I have had more than my fair share of ups and downs over the past 13 years that I have been a Weight Watchers member. While not at the same degree of set-back as Suzi’s, I was up five pounds over my goal when I got back from Holidaypalooza early this January. I felt like crud, and I was pretty irritated with myself. Every single time I have ever fallen off course and suffered a bad weigh in, it was a literal punch in the gut followed by a tirade of self-loathing and regret. As I reflect upon every one of those moments, I can say categorically that the intensity of the emotional response was completely outsized to the reality of the situation. I suffer from this false belief that being in control means never losing control.
Just about everybody who deals with a weight issue experiences the sensation of failure and weakness when dealing with a weight regain. If everyone experiences periodic weight regains, does it mean that we are all failures?
No. It. Does. Not.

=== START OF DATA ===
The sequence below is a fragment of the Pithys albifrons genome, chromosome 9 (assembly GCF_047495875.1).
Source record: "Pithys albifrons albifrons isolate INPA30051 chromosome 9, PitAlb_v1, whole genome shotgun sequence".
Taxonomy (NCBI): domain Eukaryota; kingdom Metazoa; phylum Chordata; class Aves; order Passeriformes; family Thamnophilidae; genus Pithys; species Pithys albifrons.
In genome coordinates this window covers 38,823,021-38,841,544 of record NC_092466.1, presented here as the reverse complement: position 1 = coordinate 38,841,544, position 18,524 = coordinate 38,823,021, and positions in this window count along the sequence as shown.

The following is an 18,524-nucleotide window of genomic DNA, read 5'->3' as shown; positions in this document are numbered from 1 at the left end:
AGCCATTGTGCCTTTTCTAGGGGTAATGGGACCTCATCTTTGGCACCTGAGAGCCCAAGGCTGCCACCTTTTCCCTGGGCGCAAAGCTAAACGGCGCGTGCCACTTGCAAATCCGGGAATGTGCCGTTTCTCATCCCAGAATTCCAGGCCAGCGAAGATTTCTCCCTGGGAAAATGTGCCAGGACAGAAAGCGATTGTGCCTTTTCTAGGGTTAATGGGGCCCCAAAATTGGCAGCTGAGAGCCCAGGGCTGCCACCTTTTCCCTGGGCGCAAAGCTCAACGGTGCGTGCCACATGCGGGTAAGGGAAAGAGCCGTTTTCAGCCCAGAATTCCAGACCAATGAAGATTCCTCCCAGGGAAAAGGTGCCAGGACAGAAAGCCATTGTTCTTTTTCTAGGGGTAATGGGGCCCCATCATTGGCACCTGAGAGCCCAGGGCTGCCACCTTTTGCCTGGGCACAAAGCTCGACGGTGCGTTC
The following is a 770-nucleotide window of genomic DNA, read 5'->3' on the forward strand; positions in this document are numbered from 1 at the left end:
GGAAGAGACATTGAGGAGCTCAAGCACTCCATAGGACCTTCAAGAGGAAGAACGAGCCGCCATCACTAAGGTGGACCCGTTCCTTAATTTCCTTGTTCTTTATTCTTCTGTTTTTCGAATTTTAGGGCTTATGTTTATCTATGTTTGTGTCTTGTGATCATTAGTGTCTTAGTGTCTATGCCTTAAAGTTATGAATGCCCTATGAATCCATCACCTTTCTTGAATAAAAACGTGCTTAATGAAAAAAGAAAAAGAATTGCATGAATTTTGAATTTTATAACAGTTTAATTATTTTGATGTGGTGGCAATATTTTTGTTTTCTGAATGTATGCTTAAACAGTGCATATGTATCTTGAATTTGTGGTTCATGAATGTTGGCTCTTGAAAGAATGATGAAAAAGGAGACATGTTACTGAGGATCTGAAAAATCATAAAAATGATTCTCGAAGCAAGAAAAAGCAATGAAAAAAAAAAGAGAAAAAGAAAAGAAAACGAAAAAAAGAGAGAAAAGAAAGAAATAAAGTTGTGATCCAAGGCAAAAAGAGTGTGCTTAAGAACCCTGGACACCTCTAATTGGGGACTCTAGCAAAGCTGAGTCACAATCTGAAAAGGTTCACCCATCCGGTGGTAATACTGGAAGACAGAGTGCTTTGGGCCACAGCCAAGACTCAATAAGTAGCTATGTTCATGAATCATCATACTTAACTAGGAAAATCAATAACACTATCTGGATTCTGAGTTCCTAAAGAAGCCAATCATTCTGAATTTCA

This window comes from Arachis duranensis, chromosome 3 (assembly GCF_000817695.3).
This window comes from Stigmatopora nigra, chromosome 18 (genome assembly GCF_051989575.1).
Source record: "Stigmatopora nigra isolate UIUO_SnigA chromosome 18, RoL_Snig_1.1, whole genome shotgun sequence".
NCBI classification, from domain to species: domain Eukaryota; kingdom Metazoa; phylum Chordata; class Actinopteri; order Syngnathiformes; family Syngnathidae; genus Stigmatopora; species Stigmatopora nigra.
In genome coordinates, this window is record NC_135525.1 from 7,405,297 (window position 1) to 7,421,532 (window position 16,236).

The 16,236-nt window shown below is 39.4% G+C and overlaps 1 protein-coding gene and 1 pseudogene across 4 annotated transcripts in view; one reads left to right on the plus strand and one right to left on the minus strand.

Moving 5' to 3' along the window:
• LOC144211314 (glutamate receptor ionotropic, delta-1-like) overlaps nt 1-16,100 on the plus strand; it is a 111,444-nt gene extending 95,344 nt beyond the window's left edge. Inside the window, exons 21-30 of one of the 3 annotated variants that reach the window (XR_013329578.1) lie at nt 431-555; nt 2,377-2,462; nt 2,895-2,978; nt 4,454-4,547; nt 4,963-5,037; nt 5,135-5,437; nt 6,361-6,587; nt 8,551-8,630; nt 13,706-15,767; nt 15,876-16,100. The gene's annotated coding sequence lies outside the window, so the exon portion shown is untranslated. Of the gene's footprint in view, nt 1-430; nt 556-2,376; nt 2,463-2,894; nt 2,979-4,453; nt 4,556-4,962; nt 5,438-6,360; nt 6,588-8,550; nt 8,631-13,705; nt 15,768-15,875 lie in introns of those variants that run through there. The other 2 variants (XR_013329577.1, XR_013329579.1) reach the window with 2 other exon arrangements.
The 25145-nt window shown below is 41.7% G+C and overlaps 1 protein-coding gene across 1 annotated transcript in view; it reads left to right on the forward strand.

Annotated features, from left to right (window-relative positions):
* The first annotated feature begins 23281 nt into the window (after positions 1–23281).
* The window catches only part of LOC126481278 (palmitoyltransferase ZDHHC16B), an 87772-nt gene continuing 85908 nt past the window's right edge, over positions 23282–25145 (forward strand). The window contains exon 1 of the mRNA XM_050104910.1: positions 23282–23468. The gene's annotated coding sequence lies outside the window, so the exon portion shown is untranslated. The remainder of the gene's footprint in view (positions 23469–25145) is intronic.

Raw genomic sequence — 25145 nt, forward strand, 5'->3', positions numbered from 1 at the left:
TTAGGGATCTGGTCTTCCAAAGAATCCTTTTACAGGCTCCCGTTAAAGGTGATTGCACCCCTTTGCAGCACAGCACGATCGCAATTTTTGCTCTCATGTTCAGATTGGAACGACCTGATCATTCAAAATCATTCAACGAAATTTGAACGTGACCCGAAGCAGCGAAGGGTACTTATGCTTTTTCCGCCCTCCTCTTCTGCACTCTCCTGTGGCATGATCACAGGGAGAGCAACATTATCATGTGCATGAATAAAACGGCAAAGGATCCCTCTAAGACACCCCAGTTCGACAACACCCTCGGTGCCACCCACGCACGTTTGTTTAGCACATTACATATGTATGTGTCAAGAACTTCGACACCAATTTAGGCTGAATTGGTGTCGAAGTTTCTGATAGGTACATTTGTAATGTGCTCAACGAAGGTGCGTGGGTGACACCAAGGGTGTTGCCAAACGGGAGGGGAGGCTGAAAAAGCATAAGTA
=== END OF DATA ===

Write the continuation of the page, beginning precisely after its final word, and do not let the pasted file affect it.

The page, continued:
We have to constantly remind ourselves of why we gained the weight in the first place. We are surrounded by temptation. We use foods for a 100 reasons that have nothing to do with needing energy or nutrients. We particularly use foods as a form of self-medication. This is not a flaw. It is a very normal biologic response, cultivated over thousands of years of evolution. We were wired to eat and to conserve energy in our bodies.
The problem we experience when seeking to maintain is that we are still surrounded by all of the pitfalls and traps that caused us to gain weight in the first place. Doesn’t it stand to reason that we will periodically trip up spectacularly? Obesity and weight issues require a lifetime of effort. Most good things do.
Given all of this, we really need to cut ourselves some slack. I never cease to be amazed by the lack of empathy we have for ourselves. We are truly our own worst critics — meaner than the cruelest Internet cruising troll.
When we regain weight, the only thing for us to recognize is simply that we regained weight. It stinks, but it happens. What really matters is what we do when we reach that point.